The results of our study on preschool and school-age children suggest that cognitive control, an ability that allows children to self-regulate their thoughts, emotions and behaviour, is more important to explaining educational inequalities related to socioeconomic status than other cognitive abilities such as IQ.

We also found that, in addition to showing specific deficits when it comes to school readiness, children belonging to visible ethnic minorities and children showing visible signs of disadvantage, in terms of their overall appearance, were also at risk of experiencing academic adjustment problems. In particular, these children reported more conflict with teachers and were perceived by teachers as less engaged in the classroom and less competent academically.

Cognitive control is very important to explaining educational inequalities.

These results obtained using large samples of American and Canadian children suggest that socioeconomic disadvantage could influence a number of spheres of students’ academic experience. First of all, growing up in a disadvantaged family can compromise the optimal development of cognitive control, which is essential in helping children to control impulsive behaviour and remain focused in the classroom. Second, children showing visible signs of disadvantage and those belonging to visible ethnic minorities reported feeling less close to teachers, even once academic ability, behavioural problems and family context were taken into account. This suggests that negative stereotypes could have an additional negative influence on the academic alienation of certain stigmatized social groups.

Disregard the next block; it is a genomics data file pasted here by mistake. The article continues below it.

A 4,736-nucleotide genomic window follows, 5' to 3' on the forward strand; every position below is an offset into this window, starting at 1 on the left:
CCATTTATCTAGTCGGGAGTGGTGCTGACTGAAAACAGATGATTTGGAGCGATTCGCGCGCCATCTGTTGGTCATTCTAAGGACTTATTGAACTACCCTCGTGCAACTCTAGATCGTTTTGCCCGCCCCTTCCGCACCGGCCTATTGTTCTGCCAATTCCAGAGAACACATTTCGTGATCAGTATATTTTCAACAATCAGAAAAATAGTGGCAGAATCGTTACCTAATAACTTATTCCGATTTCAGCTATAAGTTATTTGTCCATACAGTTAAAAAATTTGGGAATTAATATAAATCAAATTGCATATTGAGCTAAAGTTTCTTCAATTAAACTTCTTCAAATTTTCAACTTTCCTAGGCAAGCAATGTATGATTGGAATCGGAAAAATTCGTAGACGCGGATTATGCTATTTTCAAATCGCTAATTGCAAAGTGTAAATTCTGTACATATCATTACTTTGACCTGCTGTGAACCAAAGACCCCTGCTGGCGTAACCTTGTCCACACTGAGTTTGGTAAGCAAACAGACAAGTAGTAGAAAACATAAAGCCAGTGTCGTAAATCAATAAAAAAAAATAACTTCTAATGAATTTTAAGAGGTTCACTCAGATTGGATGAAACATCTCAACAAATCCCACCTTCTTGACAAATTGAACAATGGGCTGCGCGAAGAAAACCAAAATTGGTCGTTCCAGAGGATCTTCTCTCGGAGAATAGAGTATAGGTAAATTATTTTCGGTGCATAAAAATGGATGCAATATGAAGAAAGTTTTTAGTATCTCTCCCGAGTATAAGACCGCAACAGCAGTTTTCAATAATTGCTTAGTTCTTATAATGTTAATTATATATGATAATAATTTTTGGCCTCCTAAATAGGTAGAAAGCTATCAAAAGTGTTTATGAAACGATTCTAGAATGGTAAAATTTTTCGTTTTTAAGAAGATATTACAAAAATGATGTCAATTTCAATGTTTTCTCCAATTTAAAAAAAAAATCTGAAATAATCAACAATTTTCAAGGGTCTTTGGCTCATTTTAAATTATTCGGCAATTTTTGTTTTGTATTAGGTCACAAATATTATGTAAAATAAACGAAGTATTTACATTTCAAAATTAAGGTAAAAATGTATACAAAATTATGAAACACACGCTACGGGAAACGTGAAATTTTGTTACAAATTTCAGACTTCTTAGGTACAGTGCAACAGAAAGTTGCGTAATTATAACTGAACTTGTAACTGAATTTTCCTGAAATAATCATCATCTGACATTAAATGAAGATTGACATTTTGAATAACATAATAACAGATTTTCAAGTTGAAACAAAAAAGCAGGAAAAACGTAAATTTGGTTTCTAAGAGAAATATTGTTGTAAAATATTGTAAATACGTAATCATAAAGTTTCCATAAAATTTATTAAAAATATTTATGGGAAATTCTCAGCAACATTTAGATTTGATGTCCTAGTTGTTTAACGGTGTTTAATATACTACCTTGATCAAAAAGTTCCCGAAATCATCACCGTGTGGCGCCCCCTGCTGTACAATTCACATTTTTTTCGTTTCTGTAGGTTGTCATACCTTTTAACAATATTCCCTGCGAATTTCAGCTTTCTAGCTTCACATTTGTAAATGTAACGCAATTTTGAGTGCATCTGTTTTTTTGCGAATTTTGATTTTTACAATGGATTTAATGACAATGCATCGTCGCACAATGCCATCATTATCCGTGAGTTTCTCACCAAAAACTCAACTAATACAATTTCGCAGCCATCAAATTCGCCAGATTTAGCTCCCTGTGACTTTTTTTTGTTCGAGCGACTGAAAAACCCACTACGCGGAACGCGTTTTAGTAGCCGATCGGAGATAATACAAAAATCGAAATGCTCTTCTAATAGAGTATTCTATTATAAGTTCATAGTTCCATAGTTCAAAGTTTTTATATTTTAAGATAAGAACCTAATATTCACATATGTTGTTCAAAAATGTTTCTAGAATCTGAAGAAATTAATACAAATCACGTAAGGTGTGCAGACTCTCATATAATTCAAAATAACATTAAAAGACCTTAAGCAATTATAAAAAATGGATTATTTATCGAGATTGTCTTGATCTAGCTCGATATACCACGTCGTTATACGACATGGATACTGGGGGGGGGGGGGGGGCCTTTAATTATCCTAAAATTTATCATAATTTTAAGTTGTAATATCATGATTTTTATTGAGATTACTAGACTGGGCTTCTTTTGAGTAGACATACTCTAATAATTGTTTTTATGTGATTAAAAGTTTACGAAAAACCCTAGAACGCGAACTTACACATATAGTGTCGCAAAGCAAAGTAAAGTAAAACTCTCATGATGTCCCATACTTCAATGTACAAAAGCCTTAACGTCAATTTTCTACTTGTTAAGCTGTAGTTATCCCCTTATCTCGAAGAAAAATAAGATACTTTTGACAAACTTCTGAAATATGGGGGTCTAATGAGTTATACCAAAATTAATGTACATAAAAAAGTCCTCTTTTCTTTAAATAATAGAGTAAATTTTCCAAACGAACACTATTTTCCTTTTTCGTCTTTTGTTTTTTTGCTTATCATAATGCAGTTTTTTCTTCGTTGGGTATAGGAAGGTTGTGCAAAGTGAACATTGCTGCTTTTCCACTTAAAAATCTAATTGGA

Our findings suggest that a holistic intervention approach targeting cognitive abilities, relationships with teachers and raising awareness of the potential dangers of negative stereotypes in the classroom could be beneficial to improving academic outcomes of students generally considered to be at risk for academic failure.

Main researcher

Caroline Fitzpatrick, Concordia University


Research report

Call for proposals

Deposit of the research report: March 2014